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nullabor MICHAEL BLUCHER COLUMN FRIDAY

Apr 22, 2024, updated Apr 22, 2024

Here we are mate. I’ve probably got a couple of photos that you could use as well …depending on your preference…

“You’re driving where? To Perth? I’ll come for the ride…”

The words came out of my mouth involuntarily, even before I’d paused to contemplate some of the more critical detail, like the “who what when and why”.

I’d always been intrigued by the notion of a trans continent crossing – exploring a whole lot of nothing for no real reason – and here was the perfect opportunity, even if I hadn’t been formally invited. Been invited at all.

To my welcome surprise, my potential travel companion, my chauffeur, was amenable. I didn’t know him well – the “Big Marn” was more an acquaintance than a close friend, but some people just exude conviviality, and he was one. It was a chance to get to know him better.

“Sure – be good to have company,” he said, apparently just as prepared to take the punt of being trapped for 10 days in a six by six capsule with somebody he couldn’t cop. Oscar and Felix on a 4000km road trip – what could possibly go wrong?

I’d quickly learn his journey purpose – the Big Marn was taking his old silver Land Cruiser across to the west to sell – bigger market over there apparently. However, he’d quickly learn the OSLC was unlikely to make it all the way across the Nullarbor. So we’d be travelling in his less robust but more reliable Prado – the “Soccer Mum 4WD”, he called it. The SMFWD still had enough grunt to haul a camper trailer, and more importantly, space for two sets of golf clubs.

Let’s face it, if you’re going to drive 4315km across the country, you might as well stop and stretch your legs every now and then. Besides, the Nullabor Golf Course was apparently “bucket list” item – a hotch pot of 18 “rustic” holes, predominantly tucked in behind random road houses at regular intervals along the way.

At 1214 km long (off the white tees), the NGC has a well earned reputation as the longest golf layout in the world, an enticing mix of uncleared bushland, scrub and red dirt barren-ness, heavily punctuated with flies and roos. It’s a course layout destined to challenge even the lowest handicapper, particularly when there’s a road train or a camper van parked in the middle of the fairway, which we’d quickly learn, was a common occurrence.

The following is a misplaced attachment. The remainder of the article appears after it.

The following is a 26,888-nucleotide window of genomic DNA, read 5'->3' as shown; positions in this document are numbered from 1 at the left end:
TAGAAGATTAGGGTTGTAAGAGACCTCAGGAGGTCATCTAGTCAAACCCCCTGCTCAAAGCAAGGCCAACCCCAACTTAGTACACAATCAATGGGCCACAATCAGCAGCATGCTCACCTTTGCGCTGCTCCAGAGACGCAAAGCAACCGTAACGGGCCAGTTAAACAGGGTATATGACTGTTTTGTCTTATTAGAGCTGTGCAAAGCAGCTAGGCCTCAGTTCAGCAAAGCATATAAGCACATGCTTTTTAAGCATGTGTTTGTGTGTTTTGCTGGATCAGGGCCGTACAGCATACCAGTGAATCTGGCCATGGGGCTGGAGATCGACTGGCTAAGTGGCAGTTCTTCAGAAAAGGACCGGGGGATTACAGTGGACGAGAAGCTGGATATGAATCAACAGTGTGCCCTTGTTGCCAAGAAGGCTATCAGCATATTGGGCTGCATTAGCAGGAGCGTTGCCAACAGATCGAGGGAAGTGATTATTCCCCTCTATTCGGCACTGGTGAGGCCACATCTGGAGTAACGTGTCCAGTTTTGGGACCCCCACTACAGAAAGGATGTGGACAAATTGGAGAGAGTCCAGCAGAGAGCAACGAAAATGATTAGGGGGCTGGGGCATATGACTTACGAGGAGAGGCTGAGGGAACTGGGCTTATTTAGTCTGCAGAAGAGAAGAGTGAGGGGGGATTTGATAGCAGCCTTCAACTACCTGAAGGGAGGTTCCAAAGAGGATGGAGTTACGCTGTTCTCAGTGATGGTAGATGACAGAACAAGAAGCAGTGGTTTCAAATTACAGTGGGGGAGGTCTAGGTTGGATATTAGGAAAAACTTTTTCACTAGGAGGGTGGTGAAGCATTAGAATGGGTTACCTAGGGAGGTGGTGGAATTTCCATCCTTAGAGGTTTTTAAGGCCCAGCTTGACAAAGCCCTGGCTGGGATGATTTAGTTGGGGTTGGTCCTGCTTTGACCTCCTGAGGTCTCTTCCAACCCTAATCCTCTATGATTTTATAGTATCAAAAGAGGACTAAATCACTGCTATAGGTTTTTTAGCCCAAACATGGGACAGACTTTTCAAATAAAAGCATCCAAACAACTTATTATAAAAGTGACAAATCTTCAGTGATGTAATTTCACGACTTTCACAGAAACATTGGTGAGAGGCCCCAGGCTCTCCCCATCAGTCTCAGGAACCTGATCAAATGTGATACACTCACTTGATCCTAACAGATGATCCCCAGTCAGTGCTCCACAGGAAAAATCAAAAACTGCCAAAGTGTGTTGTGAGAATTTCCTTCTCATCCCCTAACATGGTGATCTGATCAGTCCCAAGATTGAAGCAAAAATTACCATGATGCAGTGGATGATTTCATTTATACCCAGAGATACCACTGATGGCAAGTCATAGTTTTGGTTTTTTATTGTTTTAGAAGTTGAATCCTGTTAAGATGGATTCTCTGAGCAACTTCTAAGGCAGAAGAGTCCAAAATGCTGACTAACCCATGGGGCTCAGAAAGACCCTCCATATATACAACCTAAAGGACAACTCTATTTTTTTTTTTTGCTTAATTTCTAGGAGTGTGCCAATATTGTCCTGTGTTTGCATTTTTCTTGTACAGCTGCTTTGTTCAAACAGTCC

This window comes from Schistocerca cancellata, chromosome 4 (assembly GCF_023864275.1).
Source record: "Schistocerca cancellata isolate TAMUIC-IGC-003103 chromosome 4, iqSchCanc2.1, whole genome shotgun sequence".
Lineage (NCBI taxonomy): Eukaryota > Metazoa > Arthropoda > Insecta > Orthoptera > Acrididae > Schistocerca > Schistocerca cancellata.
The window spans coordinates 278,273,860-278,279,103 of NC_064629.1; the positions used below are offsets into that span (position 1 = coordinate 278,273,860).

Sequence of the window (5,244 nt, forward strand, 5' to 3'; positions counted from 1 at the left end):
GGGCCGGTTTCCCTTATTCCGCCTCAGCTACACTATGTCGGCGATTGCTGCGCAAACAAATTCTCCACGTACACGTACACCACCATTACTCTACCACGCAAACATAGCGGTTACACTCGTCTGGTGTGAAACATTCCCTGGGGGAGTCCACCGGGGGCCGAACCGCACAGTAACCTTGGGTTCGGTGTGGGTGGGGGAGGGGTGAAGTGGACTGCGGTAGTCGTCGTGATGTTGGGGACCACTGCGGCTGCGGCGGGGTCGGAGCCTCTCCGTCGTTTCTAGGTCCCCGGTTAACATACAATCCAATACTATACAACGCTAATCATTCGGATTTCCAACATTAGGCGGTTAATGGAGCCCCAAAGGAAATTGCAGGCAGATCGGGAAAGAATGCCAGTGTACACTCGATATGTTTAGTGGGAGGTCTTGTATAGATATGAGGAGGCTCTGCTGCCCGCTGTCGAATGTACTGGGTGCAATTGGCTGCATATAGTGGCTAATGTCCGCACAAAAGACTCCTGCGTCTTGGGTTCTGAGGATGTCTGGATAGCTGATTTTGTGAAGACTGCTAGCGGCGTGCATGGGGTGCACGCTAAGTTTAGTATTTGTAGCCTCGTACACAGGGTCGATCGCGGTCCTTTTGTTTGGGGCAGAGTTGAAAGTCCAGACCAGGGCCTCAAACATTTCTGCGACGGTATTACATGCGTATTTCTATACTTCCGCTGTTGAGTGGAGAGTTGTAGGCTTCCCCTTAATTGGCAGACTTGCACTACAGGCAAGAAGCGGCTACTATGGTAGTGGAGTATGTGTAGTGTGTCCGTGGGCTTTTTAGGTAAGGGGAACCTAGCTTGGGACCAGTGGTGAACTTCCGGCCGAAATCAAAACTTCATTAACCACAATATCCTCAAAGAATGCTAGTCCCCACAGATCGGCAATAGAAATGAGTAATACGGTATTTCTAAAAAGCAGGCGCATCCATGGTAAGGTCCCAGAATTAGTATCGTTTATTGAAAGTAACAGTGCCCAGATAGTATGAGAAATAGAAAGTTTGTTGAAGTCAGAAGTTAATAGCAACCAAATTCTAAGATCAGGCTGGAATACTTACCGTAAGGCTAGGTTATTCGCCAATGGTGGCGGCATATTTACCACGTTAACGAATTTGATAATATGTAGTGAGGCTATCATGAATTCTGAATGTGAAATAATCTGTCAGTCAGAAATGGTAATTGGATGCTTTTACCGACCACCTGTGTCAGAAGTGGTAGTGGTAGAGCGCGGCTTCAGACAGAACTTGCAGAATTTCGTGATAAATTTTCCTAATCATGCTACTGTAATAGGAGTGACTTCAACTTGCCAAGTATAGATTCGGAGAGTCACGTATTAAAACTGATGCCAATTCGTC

“‘Scuse me – don’t want to be a nark but could you move ya truck? If I hit my seven iron a little thin, there’s every chance it’s going straight through your front windscreen.“ Once you’d clarified your mission, and explained that you hadn’t been hitting your irons that sweetly, the truckies and the nomads were usually pretty accommodating.

The opening two holes of the NGC are at Ceduna, a coastal town on the western tip of South Australia’s Eyre Peninsula. Ceduna is famous for its fishing, certainly not its golf amenities. The good news, Royal Ceduna quickly set the expectations of what was to come.

When we were picking up our score cards and paying our $78 green fees at the Ceduna Visitors Centre, the refined English gentleman behind the counter (a blind spider scientist nonetheless), told us the course record was 72 – “even par”. Notwithstanding the advantage of ‘preferred lies’, I’m calling bullshit, The oil sand greens don’t run quite as a true as the bent grass surfaces of Royal Melbourne, but hey, as it’s often said about golf, “you’re only cheating yourself”.

We arrived at Royal Ceduna GC, parking boldly and illegally in the “member’s carpark”. We felt pretty safe – there was no evidence anybody had been at the course for four months.

We teed off at 11.42 – not our tee time. That’s just when we were ready. Our golfing odyssey had begun.

“What’d you finish with there, Big Marn?” Nine? Yep, the 45 degree bounce off a rock in front of the green, into that thistle bush didn’t help. Up until then it looked for all money like he’d have a putt for par.

At the risk of disappointing, I won’t run you through the whole scorecard – suffice to say, on handicap we finished dead square, and not a single broken front windscreen, though the Big Marn did lose a ball under a burnt out blue Falcon. I think it was hole five, a treacherous 700m par five, so long that we drove the SMFWD out onto the course. Hardly proper golf etiquette, but course marshals seemed to be few and far between on the Nullabor.